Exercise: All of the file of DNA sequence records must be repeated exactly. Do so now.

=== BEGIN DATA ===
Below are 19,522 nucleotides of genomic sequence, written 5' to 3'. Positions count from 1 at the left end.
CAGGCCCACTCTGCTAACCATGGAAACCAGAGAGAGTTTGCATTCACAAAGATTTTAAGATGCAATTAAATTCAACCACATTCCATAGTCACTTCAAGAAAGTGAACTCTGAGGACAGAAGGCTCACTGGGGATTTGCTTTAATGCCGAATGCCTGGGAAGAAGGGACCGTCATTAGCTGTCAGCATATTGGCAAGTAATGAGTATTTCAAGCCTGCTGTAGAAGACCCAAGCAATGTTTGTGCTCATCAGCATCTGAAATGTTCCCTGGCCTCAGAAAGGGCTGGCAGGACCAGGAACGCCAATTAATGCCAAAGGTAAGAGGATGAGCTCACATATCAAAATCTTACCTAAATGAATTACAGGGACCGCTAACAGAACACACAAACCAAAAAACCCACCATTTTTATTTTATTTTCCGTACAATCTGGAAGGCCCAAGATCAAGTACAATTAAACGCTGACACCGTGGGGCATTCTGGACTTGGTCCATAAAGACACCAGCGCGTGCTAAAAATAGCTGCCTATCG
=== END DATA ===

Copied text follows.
Below are 19,522 nucleotides of genomic sequence, written 5' to 3'. Positions count from 1 at the left end.
CAGGCCCACTCTGCTAACCATGGAAACCAGAGAGAGTTTGCATTCACAAAGATTTTAAGATGCAATTAAATTCAACCACATTCCATAGTCACTTCAAGAAAGTGAACTCTGAGGACAGAAGGCTCACTGGGGATTTGCTTTAATGCCGAATGCCTGGGAAGAAGGGACCGTCATTAGCTGTCAGCATATTGGCAAGTAATGAGTATTTCAAGCCTGCTGTAGAAGACCCAAGCAATGTTTGTGCTCATCAGCATCTGAAATGTTCCCTGGCCTCAGAAAGGGCTGGCAGGACCAGGAACGCCAATTAATGCCAAAGGTAAGAGGATGAGCTCACATATCAAAATCTTACCTAAATGAATTACAGGGACCGCTAACAGAACACACAAACCAAAAAACCCACCATTTTTATTTTATTTTCCGTACAATCTGGAAGGCCCAAGATCAAGTACAATTAAACGCTGACACCGTGGGGCATTCTGGACTTGGTCCATAAAGACACCAGCGCGTGCTAAAAATAGCTGCCTATCG